Actuators2013, 2(4), 86-110; doi:10.3390/act2040086 - published online 2 October 2013 Show/Hide Abstract
Abstract: Arm support systems provide support throughout daily tasks, training or in an industrial environment. During the last decades a large diversity of actuated arm support systems have been developed. To analyze the actuation principles in these systems, an overview of actuated arm support systems is provided. This overview visualizes the current trends on research and development of these support systems and distinguishes three categories. These categories depend mainly on the functional status of the user environment, which defines the specifications. Therefore, the actuated arm support systems are classified according to their user environment, namely: ambulatory, rehabilitation and industrial. Furthermore, three main actuation principles and three mechanical construction principles have been identified.
Actuators2013, 2(4), 74-85; doi:10.3390/act2040074 - published online 1 October 2013 Show/Hide Abstract
Abstract: This paper presents feedforward, feedback and two-degree-of-freedom control applied to an Ionic Polymer-Metal Composite (IPMC) actuator. It presents a high potential for development of miniature robots and biomedical devices and artificial muscles. We have reported in the last few years that dehydration treatment improves the electrical controllability of bending in Selemion CMV-based IPMCs. We tried to replicate this controllability in Nafion-based IPMC. We found that the displacement of a Nafion-based IPMC was proportional to the total charge imposed, just as in the Selemion-CMV case. This property is the basis of self-sensing controllers for Nafion-based IPMC bending behavior: we perform bending curvature experiments on Nafion-based IPMCs, obtaining the actuator's dynamics and transfer function. From these, we implemented self-sensing controllers using feedforward, feedback and two-degree-of-freedom techniques. All three controllers performed very well with the Nafion-based IPMC actuator.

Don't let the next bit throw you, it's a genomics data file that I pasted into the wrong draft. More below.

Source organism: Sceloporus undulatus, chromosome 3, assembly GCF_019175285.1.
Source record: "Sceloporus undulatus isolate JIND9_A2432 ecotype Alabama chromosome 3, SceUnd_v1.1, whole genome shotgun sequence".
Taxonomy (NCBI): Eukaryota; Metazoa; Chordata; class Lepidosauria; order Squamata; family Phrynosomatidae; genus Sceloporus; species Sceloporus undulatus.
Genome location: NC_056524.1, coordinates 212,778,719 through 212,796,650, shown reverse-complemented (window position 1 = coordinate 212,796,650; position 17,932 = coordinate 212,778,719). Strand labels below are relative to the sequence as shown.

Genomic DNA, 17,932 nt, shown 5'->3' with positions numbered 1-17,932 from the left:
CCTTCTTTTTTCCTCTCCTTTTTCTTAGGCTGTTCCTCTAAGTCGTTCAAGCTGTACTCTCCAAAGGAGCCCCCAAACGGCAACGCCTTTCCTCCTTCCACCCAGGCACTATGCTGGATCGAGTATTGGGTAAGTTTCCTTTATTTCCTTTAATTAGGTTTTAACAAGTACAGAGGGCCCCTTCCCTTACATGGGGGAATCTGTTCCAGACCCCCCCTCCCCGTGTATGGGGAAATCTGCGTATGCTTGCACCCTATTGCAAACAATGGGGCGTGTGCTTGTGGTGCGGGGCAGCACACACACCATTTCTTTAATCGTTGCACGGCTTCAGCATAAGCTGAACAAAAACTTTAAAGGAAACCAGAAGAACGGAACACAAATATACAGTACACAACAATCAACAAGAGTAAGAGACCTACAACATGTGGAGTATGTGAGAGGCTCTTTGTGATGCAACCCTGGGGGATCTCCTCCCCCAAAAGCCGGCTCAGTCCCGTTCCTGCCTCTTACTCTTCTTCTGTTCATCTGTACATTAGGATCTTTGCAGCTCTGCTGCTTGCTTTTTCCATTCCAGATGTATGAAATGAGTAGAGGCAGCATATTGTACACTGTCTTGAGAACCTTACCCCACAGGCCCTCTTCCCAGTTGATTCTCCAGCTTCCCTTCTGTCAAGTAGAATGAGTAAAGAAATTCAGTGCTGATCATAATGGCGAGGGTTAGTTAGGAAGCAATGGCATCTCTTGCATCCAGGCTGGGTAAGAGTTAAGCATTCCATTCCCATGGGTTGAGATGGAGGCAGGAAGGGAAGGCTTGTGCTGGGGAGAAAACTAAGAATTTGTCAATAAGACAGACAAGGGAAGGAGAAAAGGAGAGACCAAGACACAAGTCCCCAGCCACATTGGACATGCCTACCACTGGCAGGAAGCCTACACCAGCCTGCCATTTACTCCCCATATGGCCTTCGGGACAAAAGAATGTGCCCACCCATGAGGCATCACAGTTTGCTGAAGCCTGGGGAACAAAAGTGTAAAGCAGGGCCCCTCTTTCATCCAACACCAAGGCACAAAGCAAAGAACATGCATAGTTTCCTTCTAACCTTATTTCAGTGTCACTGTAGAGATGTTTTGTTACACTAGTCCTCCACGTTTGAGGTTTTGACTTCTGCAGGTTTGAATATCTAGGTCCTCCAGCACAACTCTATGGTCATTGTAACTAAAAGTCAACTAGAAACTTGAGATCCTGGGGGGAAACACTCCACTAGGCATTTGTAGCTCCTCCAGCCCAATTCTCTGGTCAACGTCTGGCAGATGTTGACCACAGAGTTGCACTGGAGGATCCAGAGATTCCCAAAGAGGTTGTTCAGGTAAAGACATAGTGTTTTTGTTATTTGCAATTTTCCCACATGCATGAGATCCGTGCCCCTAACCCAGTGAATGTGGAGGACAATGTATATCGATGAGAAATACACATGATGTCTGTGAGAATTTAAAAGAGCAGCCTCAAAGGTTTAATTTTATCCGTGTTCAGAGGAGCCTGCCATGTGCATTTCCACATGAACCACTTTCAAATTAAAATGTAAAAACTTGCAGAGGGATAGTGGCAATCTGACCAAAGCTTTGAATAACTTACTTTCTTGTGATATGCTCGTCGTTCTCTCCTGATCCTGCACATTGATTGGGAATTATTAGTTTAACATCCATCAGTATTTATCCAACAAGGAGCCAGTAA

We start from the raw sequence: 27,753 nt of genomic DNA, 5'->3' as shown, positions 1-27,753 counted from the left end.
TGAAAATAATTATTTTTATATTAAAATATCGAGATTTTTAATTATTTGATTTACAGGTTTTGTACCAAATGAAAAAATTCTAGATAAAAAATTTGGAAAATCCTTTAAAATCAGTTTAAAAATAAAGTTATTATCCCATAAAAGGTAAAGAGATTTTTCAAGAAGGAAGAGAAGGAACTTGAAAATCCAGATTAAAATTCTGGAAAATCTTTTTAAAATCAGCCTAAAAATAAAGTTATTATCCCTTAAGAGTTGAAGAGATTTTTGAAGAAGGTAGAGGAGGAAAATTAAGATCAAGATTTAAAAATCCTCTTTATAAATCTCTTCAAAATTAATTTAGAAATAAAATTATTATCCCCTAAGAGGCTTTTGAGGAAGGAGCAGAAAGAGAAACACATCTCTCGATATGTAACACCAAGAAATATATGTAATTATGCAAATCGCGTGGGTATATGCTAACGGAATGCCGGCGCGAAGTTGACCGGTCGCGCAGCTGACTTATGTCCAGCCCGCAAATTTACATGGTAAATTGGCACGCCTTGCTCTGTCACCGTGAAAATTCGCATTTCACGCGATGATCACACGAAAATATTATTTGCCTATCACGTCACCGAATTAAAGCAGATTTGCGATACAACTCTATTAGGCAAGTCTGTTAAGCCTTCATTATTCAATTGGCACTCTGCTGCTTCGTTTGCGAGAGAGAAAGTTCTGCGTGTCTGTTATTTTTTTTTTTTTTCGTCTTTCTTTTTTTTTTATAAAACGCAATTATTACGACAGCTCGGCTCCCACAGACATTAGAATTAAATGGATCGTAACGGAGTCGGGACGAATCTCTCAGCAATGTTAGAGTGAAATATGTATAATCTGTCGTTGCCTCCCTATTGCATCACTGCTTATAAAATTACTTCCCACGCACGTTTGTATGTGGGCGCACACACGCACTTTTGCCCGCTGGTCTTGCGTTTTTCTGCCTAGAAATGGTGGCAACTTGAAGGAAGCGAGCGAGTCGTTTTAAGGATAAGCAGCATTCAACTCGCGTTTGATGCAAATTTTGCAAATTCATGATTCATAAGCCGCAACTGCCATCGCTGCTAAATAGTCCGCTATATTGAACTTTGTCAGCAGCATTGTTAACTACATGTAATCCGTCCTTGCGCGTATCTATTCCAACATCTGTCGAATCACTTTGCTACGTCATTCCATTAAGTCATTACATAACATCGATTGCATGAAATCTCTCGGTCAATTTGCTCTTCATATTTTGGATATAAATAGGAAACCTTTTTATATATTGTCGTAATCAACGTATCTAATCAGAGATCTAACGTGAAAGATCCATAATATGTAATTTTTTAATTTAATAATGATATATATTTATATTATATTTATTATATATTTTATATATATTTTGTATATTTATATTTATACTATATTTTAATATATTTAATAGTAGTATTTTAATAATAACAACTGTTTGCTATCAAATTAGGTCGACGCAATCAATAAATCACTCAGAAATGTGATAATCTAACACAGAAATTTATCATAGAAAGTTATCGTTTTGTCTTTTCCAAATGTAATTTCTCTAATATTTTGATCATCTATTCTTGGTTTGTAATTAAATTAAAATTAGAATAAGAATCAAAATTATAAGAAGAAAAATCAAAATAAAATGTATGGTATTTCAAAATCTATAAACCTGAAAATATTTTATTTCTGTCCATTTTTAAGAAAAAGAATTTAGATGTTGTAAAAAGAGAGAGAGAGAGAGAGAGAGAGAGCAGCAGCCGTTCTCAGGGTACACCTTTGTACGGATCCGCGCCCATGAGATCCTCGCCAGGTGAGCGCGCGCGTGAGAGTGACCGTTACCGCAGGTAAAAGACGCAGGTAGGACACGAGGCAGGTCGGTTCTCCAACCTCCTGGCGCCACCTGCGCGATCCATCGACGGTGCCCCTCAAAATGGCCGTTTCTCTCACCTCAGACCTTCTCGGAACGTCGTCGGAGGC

Actuators2013, 2(3), 59-73; doi:10.3390/act2030059 - published online 3 July 2013 Show/Hide Abstract
Abstract: The majority of the commercial transtibial prostheses are purely passive devices. They store energy in an elastic element during the beginning of a step and release it at the end. A 75 kg human, however, produces on average 26 J of energy during one stride at the ankle joint when walking at normal cadence and stores/releases 9 J of energy, contributing to energy efficient locomotion. According to Winter, a subject produces on average of 250W peak power at a maximum joint torque of 125 Nm. As a result, powering a prosthesis with traditional servomotors leads to excessive motors and gearboxes at the outer extremities of the legs. Therefore, research prototypes use series elastic actuation (SEA) concepts to reduce the power requirements of the motor. In the paper, it will be shown that SEAs are able to reduce the power of the electric motor, but not the torque. To further decrease the motor size, a novel human-centered actuator concept is developed, which is inspired by the variable recruitment of muscle fibers of a human muscle. We call this concept series-parallel elastic actuation (SPEA), and the actuator consists of multiple parallel springs, each connected to an intermittent mechanism with internal locking and a single motor. As a result, the motor torque requirements can be lowered and the efficiency drastically increased. In the paper, the novel actuation concept is explained, and a comparative study between a stiff motor, an SEA and an SPEA, which all aim at mimicking human ankle behavior, is performed.